Military Chaplains Turn 100 Years Old as 'Attacks' on Service Rise
"Chaplains serve as a constant reminder to our troops that God is present with them, especially in a combat environment." Douglas Carver
This month marks the 100th anniversary of the United States' entry into World War I. It's also the 100th anniversary of when U.S. military chaplains made their mark in the U.S. Armed Services, according to Douglas Carver, former U.S. Army chief of chaplains.
Less than 150 chaplains served in the Army and National Guard when America entered the war against Germany.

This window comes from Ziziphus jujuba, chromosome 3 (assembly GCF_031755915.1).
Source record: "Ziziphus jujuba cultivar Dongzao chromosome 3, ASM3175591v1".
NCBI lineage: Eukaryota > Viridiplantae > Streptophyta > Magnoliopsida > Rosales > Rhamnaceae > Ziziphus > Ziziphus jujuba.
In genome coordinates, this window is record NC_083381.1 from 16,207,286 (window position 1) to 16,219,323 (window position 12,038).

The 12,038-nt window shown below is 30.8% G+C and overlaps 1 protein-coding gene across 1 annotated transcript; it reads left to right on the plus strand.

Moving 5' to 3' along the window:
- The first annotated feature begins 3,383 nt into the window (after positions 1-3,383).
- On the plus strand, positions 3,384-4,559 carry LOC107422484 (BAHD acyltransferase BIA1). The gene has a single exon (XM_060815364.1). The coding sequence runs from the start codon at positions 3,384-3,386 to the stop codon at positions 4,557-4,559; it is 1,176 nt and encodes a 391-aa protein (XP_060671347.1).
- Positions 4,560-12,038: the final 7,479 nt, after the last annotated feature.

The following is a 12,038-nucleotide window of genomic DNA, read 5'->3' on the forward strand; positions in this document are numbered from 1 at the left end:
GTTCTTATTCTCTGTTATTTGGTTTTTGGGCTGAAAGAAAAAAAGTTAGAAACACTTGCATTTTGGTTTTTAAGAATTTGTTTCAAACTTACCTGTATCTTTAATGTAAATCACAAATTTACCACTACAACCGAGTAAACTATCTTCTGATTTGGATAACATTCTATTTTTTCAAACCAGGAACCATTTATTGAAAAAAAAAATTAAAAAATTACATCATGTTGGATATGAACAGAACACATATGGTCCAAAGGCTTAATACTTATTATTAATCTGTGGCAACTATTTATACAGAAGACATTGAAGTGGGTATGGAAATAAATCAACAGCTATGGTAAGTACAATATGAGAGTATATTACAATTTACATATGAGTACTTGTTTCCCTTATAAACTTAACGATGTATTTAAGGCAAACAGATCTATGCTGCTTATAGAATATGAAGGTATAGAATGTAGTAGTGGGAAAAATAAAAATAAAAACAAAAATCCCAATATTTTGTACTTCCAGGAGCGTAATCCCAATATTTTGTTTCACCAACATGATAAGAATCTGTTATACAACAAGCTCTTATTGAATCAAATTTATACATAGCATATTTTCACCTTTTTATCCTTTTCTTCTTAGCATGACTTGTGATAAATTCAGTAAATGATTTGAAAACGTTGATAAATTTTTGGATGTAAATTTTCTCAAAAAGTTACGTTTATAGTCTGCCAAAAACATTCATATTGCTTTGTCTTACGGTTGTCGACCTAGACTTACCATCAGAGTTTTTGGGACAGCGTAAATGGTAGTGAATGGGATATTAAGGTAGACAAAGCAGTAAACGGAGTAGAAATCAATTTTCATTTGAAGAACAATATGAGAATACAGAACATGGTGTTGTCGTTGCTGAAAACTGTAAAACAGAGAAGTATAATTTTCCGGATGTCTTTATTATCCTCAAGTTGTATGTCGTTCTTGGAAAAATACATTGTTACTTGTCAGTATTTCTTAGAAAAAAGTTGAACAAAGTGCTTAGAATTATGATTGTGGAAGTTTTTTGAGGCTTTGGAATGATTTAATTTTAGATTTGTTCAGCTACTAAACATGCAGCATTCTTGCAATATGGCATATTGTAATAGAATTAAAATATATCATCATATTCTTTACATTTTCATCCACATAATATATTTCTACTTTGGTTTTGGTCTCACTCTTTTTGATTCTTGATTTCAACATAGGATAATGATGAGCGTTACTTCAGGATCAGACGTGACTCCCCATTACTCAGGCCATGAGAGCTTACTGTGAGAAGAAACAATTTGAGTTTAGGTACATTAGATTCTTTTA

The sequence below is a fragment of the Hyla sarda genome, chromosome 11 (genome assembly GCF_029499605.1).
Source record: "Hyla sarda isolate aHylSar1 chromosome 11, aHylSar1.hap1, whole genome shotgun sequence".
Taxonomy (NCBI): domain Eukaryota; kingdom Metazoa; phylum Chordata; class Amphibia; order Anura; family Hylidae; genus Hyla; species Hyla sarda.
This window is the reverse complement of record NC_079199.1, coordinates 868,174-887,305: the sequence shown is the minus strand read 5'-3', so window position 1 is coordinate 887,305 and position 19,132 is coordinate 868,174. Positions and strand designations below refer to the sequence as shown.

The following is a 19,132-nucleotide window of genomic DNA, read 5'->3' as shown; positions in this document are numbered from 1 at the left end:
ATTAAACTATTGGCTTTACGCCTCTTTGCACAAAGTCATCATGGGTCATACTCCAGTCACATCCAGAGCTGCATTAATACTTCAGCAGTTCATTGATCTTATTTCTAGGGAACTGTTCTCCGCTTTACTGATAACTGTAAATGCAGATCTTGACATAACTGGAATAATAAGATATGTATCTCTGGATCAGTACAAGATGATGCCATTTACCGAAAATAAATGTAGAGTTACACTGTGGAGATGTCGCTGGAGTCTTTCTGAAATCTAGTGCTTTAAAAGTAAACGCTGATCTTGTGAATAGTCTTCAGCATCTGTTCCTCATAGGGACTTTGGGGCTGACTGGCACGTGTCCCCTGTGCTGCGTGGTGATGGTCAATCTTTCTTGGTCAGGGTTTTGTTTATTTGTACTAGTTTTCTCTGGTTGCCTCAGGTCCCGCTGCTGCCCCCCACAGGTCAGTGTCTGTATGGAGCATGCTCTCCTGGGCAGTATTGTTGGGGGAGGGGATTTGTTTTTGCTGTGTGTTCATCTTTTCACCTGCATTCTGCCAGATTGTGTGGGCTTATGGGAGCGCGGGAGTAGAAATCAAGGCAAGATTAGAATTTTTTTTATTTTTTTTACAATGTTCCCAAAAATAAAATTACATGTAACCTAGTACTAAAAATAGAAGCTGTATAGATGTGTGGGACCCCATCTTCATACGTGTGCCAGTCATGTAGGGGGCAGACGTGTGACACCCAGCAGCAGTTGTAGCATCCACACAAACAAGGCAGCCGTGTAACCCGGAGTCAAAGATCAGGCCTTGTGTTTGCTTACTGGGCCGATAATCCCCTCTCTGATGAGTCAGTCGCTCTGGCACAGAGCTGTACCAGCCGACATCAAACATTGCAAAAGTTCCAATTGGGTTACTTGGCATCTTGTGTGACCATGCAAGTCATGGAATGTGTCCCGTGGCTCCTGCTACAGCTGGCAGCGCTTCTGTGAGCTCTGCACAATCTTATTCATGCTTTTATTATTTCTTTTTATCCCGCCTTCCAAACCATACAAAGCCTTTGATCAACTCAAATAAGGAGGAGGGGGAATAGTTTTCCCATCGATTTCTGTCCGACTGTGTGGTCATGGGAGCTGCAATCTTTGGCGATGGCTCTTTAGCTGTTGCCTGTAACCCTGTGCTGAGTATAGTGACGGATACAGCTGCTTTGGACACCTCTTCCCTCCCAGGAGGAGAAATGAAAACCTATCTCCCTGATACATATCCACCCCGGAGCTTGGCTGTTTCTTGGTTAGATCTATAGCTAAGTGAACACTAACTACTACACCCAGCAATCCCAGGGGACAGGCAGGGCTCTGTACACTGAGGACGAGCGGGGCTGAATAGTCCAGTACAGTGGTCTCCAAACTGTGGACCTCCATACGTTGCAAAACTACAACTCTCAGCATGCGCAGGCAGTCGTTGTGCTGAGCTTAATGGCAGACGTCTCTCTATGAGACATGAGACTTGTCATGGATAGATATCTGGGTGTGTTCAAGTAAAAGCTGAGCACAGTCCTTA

That number grew to more than 2,300 by the end of WWI in 1918, and Carver says that rise secured the role of chaplains in today's Armed Services.
He calls chaplaincy the "ministry of presence."
"Chaplains serve as a constant reminder to our troops that God is present with them, especially in a combat environment," Carver, the executive director of chaplaincy for the North American Mission Board, wrote to Baptist Press.
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